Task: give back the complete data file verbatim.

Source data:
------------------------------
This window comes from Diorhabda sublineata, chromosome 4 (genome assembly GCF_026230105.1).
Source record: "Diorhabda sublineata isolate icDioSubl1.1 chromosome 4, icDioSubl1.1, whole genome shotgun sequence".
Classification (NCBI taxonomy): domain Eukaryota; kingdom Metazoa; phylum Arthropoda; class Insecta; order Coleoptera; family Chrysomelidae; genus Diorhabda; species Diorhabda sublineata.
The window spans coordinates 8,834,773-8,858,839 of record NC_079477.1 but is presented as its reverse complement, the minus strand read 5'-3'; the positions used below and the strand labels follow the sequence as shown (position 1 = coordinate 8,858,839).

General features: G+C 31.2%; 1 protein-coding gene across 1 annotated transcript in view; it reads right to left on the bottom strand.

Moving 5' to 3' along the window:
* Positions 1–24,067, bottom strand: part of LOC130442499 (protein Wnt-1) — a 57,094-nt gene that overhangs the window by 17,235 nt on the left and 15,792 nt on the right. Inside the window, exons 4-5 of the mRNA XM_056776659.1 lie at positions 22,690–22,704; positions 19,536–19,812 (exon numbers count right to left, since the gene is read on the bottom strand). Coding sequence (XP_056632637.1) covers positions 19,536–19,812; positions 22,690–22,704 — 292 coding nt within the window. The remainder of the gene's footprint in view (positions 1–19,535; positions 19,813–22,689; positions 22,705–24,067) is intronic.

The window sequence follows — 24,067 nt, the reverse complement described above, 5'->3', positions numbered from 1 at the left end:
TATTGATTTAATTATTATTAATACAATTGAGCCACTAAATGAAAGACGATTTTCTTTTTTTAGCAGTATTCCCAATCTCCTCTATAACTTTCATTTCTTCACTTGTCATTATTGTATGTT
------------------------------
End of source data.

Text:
This window comes from Diorhabda sublineata, chromosome 4 (genome assembly GCF_026230105.1).
Source record: "Diorhabda sublineata isolate icDioSubl1.1 chromosome 4, icDioSubl1.1, whole genome shotgun sequence".
Classification (NCBI taxonomy): domain Eukaryota; kingdom Metazoa; phylum Arthropoda; class Insecta; order Coleoptera; family Chrysomelidae; genus Diorhabda; species Diorhabda sublineata.
The window spans coordinates 8,834,773-8,858,839 of record NC_079477.1 but is presented as its reverse complement, the minus strand read 5'-3'; the positions used below and the strand labels follow the sequence as shown (position 1 = coordinate 8,858,839).

General features: G+C 31.2%; 1 protein-coding gene across 1 annotated transcript in view; it reads right to left on the bottom strand.

Moving 5' to 3' along the window:
* Positions 1–24,067, bottom strand: part of LOC130442499 (protein Wnt-1) — a 57,094-nt gene that overhangs the window by 17,235 nt on the left and 15,792 nt on the right. Inside the window, exons 4-5 of the mRNA XM_056776659.1 lie at positions 22,690–22,704; positions 19,536–19,812 (exon numbers count right to left, since the gene is read on the bottom strand). Coding sequence (XP_056632637.1) covers positions 19,536–19,812; positions 22,690–22,704 — 292 coding nt within the window. The remainder of the gene's footprint in view (positions 1–19,535; positions 19,813–22,689; positions 22,705–24,067) is intronic.

The window sequence follows — 24,067 nt, the reverse complement described above, 5'->3', positions numbered from 1 at the left end:
TATTGATTTAATTATTATTAATACAATTGAGCCACTAAATGAAAGACGATTTTCTTTTTTTAGCAGTATTCCCAATCTCCTCTATAACTTTCATTTCTTCACTTGTCATTATTGTATGTT